Stress effects caused by the expression of a mutant cellobiohydrolase I and proteasome inhibition in Trichoderma reesei Rut-C30
Kautto, Liisa, Grinyer, Jasmine, Paulsen, Ian, Tetu, Sasha, Pillai, Aneesh, Pardiwalla, Swapneel, Sezerman, Ugur, Akcapinar, Gunseli Bayaram, Bergquist, Peter, Te’o, Junior, & Nevalainen, Helena (2013) Stress effects caused by the expression of a mutant cellobiohydrolase I and proteasome inhibition in Trichoderma reesei Rut-C30. New Biotechnology, 30(2), pp. 183-191.
Trichoderma reesei Rut-C30 is used widely as an expression host for various gene products. We have explored cellular effects caused by the expression of a mutant form of cellobiohydrolase I (CBHI), the major secreted protein of T. reesei using biochemical and transcriptomic analyses and confocal laser scanning microscopy. The mutated CBHI was tagged fluorescently with Venus to establish the subcellular location of the fusion protein and its potential association with the proteasome, an organelle assigned for the disposal of misfolded proteins. Expression of the mutant CBHI in the high protein-secreting host Rut-C30 caused physiological changes in the fungal hyphae, affected protein secretion and elicited ER stress. A massive upregulation of UPR- and ERAD-related genes sec61, der1, uba1, bip1, pdi1, prp1, cxl1 and lhs1 was observed by qRT-PCR in the CBHIΔ4-Venus strain with four mutations introduced in the DNA encoding the core domain of CBHI. Further stress was applied to this strain by inhibiting function of the proteasome with MG132 (N-benzoylcarbonyl(Cbz)-Leu-Leu-leucinal). The effect of MG132 was found to be specific to the proteasome-associated genes. There are no earlier reports on the effect of proteasome inhibition on protein quality control in filamentous fungi. Confocal fluorescence microscopy studies suggested that the mutant CBHI accumulated in the ER and colocalized with the fungal proteasome. These results provide an indication that there is a limit to how far T. reesei Rut-C30, already under secretion stress, can be pressed to produce higher protein yields.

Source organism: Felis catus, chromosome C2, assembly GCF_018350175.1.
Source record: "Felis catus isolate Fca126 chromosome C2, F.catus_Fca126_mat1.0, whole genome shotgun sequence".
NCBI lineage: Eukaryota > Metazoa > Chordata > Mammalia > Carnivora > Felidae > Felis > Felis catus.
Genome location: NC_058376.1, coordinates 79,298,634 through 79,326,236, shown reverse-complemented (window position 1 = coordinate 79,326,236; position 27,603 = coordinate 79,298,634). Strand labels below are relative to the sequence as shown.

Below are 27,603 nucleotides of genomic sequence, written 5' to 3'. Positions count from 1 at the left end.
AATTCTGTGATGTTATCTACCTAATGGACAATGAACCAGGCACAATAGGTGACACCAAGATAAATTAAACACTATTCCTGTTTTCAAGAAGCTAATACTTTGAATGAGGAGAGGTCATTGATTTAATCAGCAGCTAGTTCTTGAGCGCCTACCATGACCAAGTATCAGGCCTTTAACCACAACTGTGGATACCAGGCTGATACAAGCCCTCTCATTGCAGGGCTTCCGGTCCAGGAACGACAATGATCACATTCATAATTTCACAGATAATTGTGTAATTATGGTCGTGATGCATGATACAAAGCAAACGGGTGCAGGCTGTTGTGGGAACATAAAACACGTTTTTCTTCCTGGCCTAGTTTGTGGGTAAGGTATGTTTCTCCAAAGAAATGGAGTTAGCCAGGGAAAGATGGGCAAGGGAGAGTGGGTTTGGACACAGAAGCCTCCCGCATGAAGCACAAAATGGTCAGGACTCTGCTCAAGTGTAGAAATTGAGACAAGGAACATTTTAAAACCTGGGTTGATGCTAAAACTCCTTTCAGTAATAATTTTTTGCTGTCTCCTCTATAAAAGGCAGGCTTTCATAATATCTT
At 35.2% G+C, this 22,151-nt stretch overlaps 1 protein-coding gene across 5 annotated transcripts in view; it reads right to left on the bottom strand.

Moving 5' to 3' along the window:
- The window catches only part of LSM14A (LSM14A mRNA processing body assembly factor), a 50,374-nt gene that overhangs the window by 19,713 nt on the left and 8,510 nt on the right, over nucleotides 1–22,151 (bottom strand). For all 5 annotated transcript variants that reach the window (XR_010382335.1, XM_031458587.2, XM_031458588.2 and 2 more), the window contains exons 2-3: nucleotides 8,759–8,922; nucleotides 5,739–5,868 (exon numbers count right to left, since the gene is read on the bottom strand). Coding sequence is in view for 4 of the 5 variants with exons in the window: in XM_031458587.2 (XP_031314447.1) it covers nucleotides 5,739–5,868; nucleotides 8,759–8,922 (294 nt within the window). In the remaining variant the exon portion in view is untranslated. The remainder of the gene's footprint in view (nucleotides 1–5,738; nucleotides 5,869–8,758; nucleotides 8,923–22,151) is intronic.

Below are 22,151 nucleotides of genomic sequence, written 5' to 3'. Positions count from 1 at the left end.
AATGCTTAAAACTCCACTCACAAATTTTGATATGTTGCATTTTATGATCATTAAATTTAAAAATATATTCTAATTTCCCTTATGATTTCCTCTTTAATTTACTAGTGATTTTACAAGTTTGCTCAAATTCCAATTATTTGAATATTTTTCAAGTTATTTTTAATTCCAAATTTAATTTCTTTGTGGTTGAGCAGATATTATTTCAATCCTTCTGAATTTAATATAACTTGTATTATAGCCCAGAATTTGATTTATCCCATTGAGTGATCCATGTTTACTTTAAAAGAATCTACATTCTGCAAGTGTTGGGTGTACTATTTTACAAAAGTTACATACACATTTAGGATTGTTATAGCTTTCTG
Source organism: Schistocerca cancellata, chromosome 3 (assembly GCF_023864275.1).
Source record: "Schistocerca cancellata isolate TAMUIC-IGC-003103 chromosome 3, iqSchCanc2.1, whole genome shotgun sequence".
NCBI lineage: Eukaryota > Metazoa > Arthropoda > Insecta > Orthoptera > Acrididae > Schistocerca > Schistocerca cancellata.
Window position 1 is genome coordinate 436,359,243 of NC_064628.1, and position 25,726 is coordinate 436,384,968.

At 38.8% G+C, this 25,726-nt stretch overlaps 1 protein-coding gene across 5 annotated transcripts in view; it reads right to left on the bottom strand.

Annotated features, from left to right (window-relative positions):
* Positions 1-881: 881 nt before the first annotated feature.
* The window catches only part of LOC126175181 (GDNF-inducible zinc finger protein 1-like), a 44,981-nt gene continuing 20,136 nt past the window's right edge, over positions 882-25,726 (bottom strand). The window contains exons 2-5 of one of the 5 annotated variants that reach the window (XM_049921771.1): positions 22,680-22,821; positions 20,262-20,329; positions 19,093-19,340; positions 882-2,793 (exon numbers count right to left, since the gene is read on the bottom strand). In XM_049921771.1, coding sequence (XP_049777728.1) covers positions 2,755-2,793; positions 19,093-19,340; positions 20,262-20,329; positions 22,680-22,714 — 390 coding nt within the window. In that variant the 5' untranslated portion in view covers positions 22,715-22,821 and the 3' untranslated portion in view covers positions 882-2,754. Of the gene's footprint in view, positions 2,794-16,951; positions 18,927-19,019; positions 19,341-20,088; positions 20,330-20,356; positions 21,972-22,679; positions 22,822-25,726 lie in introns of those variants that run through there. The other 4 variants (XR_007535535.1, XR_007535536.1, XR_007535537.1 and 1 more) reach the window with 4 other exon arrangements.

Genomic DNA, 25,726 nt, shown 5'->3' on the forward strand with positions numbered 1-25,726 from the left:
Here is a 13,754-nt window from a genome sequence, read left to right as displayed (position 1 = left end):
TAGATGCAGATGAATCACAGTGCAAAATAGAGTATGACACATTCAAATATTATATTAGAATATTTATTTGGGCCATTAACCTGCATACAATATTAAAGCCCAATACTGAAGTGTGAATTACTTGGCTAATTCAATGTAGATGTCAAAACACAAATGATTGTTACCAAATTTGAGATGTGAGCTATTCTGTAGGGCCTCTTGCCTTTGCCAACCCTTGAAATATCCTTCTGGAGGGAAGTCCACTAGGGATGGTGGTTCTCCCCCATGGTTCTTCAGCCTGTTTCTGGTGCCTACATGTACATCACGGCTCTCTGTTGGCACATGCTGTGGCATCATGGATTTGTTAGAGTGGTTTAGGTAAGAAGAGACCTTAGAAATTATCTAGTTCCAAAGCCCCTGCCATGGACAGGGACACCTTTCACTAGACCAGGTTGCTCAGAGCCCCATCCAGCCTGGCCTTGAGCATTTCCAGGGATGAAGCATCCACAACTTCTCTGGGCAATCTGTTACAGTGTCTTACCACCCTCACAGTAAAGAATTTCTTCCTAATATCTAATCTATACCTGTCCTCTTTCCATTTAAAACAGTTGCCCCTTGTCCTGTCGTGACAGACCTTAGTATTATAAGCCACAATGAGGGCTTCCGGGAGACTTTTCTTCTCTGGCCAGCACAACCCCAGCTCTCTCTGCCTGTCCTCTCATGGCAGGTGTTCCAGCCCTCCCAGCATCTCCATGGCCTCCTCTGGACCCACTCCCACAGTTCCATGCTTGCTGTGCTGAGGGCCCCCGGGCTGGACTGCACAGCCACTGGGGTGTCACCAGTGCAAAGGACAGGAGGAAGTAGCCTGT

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|Item Type:||Journal Article|
|Divisions:||Current > QUT Faculties and Divisions > Science & Engineering Faculty|
|Deposited On:||07 May 2014 05:45|
|Last Modified:||08 May 2014 06:22|
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